Long-term outcome following pregnancy in women with a systemic right ventricle: is the deterioration due to pregnancy or a consequence of time?

Congenit Heart Dis. 2013 Jul-Aug;8(4):302-7. doi: 10.1111/chd.12001. Epub 2012 Sep 12.


Introduction: The right ventricle (RV) supports the systemic circulation in patients who have had an intraatrial repair of transposition of the great arteries or have congenitally corrected transposition. There is concern about the ability of a systemic RV to support the additional volume load of pregnancy, and previous studies have reported deterioration in RV function following pregnancy. However, conditions with a systemic RV are also associated with progressive RV dysfunction over time. To date, no study has examined whether the deterioration associated with pregnancy is due to the physiological changes of pregnancy itself, or is part of the known deterioration that occurs with time in these patients.

Methods: Women who had undergone pregnancy under the care of the Adult Congenital Heart Disease Unit at the Queen Elizabeth Hospital were retrospectively identified and matched to separate male and nulliparous female controls. Functional status (New York Health Association [NYHA]), RV function, and systemic atrioventricular valve regurgitation were recorded for each group at baseline, postpregnancy (or at 1 year for control groups) and at latest follow-up.

Results: Eighteen women had 31 pregnancies (range 1-4) resulting in 32 live births. There were no maternal but one neonatal death. At baseline, there was no significant difference in NYHA class or RV function between pregnancy and control groups. In postpregnancy, there was a significant deterioration in the pregnant group alone for both NYHA class (P = 0.004) and RV function (P = 0.02). At latest follow-up, there was a significant deterioration in RV function in all three groups. There was still a reduction from baseline in NYHA of women who had undergone pregnancy (P = 0.014), which again was not seen in the controls groups.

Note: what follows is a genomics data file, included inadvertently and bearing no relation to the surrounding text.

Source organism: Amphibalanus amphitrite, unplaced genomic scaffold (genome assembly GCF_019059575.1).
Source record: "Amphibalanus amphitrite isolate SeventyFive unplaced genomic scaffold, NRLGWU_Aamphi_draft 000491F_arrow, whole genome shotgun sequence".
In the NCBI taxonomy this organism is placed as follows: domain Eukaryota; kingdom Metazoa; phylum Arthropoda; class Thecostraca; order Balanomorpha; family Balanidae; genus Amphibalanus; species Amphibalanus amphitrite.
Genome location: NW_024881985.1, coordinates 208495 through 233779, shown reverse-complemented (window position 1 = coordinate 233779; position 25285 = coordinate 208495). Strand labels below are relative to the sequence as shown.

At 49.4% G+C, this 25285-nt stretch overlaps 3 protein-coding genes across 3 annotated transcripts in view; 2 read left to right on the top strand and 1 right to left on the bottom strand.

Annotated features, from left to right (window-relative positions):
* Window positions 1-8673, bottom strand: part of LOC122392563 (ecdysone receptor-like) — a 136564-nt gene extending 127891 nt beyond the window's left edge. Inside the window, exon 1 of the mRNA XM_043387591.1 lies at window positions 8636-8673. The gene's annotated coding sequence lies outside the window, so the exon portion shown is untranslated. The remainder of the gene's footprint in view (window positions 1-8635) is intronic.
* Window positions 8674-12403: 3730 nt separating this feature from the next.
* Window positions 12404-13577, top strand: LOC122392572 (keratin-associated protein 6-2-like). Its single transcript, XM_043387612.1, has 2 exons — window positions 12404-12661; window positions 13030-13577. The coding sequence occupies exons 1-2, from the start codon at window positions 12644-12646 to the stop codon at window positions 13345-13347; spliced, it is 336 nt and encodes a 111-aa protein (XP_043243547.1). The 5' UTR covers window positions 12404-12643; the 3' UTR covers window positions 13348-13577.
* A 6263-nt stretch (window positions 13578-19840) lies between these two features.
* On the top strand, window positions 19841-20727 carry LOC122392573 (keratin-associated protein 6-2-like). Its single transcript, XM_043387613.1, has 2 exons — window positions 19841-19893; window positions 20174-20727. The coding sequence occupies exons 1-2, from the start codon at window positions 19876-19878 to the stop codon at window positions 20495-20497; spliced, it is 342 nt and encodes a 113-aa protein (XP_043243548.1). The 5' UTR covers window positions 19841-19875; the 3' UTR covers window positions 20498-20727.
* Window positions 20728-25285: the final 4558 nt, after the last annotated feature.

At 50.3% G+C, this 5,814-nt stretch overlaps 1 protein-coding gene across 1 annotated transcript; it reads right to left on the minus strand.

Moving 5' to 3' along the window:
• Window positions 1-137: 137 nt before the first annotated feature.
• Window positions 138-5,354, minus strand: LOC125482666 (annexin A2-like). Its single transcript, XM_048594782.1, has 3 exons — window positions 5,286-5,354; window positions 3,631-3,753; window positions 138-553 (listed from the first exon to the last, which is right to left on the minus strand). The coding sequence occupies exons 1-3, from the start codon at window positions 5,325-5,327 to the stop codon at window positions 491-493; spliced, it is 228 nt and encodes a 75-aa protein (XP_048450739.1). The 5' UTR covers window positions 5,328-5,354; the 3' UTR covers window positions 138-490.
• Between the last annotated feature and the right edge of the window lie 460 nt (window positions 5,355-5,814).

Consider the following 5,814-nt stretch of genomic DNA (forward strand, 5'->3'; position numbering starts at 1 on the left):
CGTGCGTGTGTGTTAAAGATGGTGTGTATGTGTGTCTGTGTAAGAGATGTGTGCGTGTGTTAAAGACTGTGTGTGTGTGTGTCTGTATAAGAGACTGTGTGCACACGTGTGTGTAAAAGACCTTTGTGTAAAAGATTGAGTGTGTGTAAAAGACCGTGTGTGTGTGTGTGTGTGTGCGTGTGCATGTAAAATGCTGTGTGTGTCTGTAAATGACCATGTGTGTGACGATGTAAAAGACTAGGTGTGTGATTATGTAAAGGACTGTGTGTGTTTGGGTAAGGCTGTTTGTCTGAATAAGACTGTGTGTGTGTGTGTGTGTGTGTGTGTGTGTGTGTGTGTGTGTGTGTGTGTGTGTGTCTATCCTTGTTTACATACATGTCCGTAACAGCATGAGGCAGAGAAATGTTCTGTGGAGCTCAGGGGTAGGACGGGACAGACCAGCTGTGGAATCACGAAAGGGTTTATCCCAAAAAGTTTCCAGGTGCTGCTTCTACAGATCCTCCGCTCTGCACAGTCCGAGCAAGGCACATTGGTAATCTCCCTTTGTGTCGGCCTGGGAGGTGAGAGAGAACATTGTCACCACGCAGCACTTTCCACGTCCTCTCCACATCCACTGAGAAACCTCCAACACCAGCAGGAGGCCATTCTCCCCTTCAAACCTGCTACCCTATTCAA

Conclusion: This study suggests that pregnancy is associated with a premature deterioration in RV function in women with a systemic RV. These women are also more symptomatic, with a greater reduction in functional class compared with patients with a systemic RV who do not undergo pregnancy. This study will allow this cohort of women to be more accurately counseled as to the potential long-term risks of pregnancy.

Keywords: Key Words. Systemic Right Ventricle; NYHA Class; Pregnancy; Ventricular Function.

MeSH terms

  • Adolescent
  • Adult
  • Chi-Square Distribution
  • Congenitally Corrected Transposition of the Great Arteries
  • Disease Progression
  • England
  • Female
  • Heart Ventricles / abnormalities
  • Heart Ventricles / physiopathology*
  • Heart Ventricles / surgery
  • Humans
  • Parity*
  • Pregnancy
  • Pregnancy Complications, Cardiovascular / etiology*
  • Pregnancy Complications, Cardiovascular / physiopathology
  • Pregnancy Outcome
  • Retrospective Studies
  • Risk Factors
  • Time Factors
  • Transposition of Great Vessels / complications*
  • Transposition of Great Vessels / physiopathology
  • Transposition of Great Vessels / surgery
  • Ventricular Dysfunction, Right / etiology*
  • Ventricular Dysfunction, Right / physiopathology
  • Ventricular Function, Right*
  • Young Adult

Supplementary concepts

  • Congenitally corrected transposition of the great arteries